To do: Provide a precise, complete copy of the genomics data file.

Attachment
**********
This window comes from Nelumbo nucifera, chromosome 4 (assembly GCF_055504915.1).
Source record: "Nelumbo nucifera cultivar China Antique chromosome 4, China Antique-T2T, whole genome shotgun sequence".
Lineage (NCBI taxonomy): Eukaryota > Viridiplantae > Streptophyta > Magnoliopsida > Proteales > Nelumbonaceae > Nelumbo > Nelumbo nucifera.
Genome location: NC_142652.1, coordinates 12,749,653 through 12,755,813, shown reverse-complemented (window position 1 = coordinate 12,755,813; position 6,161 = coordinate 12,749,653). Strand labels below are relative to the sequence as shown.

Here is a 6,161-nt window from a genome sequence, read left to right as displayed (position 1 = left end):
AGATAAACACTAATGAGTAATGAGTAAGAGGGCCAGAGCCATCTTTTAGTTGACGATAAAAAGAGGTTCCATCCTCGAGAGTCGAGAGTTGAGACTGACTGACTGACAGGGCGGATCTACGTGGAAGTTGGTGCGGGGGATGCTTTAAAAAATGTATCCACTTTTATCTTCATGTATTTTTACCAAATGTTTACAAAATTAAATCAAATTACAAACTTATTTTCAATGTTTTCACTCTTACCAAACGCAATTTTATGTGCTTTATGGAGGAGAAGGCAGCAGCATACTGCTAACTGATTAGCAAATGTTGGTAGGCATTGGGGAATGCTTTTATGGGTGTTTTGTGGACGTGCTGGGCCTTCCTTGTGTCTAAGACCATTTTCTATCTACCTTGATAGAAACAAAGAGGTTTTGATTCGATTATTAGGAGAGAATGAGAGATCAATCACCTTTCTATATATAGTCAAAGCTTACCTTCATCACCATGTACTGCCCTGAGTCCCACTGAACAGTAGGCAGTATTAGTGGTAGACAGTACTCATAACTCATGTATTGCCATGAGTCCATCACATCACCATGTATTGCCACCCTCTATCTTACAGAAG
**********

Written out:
This window comes from Nelumbo nucifera, chromosome 4 (assembly GCF_055504915.1).
Source record: "Nelumbo nucifera cultivar China Antique chromosome 4, China Antique-T2T, whole genome shotgun sequence".
Lineage (NCBI taxonomy): Eukaryota > Viridiplantae > Streptophyta > Magnoliopsida > Proteales > Nelumbonaceae > Nelumbo > Nelumbo nucifera.
Genome location: NC_142652.1, coordinates 12,749,653 through 12,755,813, shown reverse-complemented (window position 1 = coordinate 12,755,813; position 6,161 = coordinate 12,749,653). Strand labels below are relative to the sequence as shown.

Here is a 6,161-nt window from a genome sequence, read left to right as displayed (position 1 = left end):
AGATAAACACTAATGAGTAATGAGTAAGAGGGCCAGAGCCATCTTTTAGTTGACGATAAAAAGAGGTTCCATCCTCGAGAGTCGAGAGTTGAGACTGACTGACTGACAGGGCGGATCTACGTGGAAGTTGGTGCGGGGGATGCTTTAAAAAATGTATCCACTTTTATCTTCATGTATTTTTACCAAATGTTTACAAAATTAAATCAAATTACAAACTTATTTTCAATGTTTTCACTCTTACCAAACGCAATTTTATGTGCTTTATGGAGGAGAAGGCAGCAGCATACTGCTAACTGATTAGCAAATGTTGGTAGGCATTGGGGAATGCTTTTATGGGTGTTTTGTGGACGTGCTGGGCCTTCCTTGTGTCTAAGACCATTTTCTATCTACCTTGATAGAAACAAAGAGGTTTTGATTCGATTATTAGGAGAGAATGAGAGATCAATCACCTTTCTATATATAGTCAAAGCTTACCTTCATCACCATGTACTGCCCTGAGTCCCACTGAACAGTAGGCAGTATTAGTGGTAGACAGTACTCATAACTCATGTATTGCCATGAGTCCATCACATCACCATGTATTGCCACCCTCTATCTTACAGAAG